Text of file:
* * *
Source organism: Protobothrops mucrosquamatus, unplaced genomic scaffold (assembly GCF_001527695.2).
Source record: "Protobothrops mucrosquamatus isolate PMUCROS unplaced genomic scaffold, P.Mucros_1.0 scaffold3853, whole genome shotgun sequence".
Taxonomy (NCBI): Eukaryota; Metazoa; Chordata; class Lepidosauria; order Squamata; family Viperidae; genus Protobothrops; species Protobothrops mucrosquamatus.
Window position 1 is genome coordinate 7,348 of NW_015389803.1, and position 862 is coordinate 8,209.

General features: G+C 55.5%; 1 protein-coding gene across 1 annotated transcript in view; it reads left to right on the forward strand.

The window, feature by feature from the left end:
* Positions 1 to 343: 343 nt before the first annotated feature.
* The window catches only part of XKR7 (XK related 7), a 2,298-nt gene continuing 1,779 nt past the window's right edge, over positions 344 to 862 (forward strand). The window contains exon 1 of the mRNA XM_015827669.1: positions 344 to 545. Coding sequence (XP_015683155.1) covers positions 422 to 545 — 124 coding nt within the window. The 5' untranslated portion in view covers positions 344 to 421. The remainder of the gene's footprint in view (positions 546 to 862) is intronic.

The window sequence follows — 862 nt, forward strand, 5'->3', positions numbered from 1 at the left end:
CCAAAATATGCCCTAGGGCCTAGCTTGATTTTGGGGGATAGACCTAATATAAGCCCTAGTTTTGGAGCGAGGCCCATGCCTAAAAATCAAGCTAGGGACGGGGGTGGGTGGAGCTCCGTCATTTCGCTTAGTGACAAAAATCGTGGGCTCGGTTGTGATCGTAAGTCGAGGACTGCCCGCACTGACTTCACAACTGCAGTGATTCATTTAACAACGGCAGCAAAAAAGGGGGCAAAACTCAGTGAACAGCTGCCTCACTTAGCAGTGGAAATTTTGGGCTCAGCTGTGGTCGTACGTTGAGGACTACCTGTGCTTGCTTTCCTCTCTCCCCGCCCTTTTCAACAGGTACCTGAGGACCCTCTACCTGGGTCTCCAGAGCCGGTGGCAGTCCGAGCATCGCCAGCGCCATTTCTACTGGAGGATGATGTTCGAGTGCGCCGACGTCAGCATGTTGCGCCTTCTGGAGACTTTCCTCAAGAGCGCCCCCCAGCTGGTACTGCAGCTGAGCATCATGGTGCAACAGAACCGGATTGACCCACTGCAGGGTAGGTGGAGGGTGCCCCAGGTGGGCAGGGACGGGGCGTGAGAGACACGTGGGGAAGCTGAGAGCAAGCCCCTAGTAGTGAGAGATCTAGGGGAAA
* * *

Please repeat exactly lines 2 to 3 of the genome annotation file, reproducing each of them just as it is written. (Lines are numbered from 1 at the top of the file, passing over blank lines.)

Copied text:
Source record: "Protobothrops mucrosquamatus isolate PMUCROS unplaced genomic scaffold, P.Mucros_1.0 scaffold3853, whole genome shotgun sequence".
Taxonomy (NCBI): Eukaryota; Metazoa; Chordata; class Lepidosauria; order Squamata; family Viperidae; genus Protobothrops; species Protobothrops mucrosquamatus.